Fiji joins the IX community

By on 1 Dec 2017

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APNIC's Tashi Phuntsho and technical consultant Mark Prior conducted a three-day IXP workshop for network operators from Fiji’s four largest ISPs in Suva, Fiji.

Last month, network operators from Fiji’s four largest ISPs assembled in Suva to configure and connect to the economy’s first neutral Internet Exchange Point — Fiji-IX.

The new IXP, which is expected to be officially launched in December 2017, will improve the quality of connectivity and service by enhancing performance, and reducing delays and operational costs associated with routing local traffic via international links.

“This is a great achievement for Fiji as well as everyone who’s been involved in the process,” said Gyanen Kumar, from the Telecommunications Authority of Fiji (TAF), which has been facilitating discussions among Fiji’s operator community for almost a year.

“At the end of the day this is going to benefit Fiji’s Internet users the most; quality of service and connectivity will improve, particularly for accessing local content. We’re also expecting that it will stimulate ICT and local content development in Fiji.”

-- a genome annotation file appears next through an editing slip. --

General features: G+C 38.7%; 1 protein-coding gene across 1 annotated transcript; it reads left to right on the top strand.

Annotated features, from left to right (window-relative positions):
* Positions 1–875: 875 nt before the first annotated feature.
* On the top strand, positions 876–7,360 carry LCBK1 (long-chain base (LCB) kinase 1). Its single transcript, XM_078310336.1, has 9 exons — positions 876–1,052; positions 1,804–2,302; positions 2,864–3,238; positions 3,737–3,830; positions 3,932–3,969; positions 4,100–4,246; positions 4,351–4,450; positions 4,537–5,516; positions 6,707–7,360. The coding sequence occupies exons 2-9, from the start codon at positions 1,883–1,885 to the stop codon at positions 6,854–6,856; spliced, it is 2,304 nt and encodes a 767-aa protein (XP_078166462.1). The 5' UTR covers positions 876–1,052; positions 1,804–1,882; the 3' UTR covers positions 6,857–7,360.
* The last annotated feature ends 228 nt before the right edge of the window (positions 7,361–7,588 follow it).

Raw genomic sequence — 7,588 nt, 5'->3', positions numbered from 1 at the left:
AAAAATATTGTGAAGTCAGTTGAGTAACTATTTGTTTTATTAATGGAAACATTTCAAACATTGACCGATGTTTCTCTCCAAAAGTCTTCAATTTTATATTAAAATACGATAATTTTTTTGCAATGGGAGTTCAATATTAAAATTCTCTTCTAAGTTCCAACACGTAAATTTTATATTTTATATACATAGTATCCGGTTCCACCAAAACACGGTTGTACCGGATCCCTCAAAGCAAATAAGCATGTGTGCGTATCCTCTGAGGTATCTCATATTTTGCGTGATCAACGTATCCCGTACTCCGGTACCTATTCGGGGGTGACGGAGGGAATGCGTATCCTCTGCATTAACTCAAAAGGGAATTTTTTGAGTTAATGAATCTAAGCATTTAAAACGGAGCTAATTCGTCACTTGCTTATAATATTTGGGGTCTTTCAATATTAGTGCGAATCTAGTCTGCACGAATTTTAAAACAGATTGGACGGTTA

After several years of informal community discussions, TAF stepped in earlier this year to conduct more formalized discussions among Fiji’s four largest ISPs — Fintel, Digicel, Vodafone and Telecom Fiji.

An important first step of these discussions was to form a steering committee, which included two representatives — one technical and one policy/administrative representative — from each member, a recommendation that Gyanen said they had learned from PNG’s recent IXP launch.

Fintel was chosen as the most suitable location to host the switch.

“Two representatives can quickly discuss and defend both the technology and business side of their organization within committee meetings without having to prolong the discussion by reporting back to their office,” said Gyanen, clarifying that TAF is not a member but only a facilitator — its responsibilities have been to organize monthly meetings, draft a terms of agreement and a Memorandum of Understanding, and help with legal vetting from the government.

“Early committee discussions focused on gauging everyone’s interest in and support for connecting to IXP, and to understand the challenges they associated with it. Everyone was for it, as long as it was inexpensive,” said Gyanen, noting that the greatest perceived challenge was deciding a suitable location that everyone could access efficiently.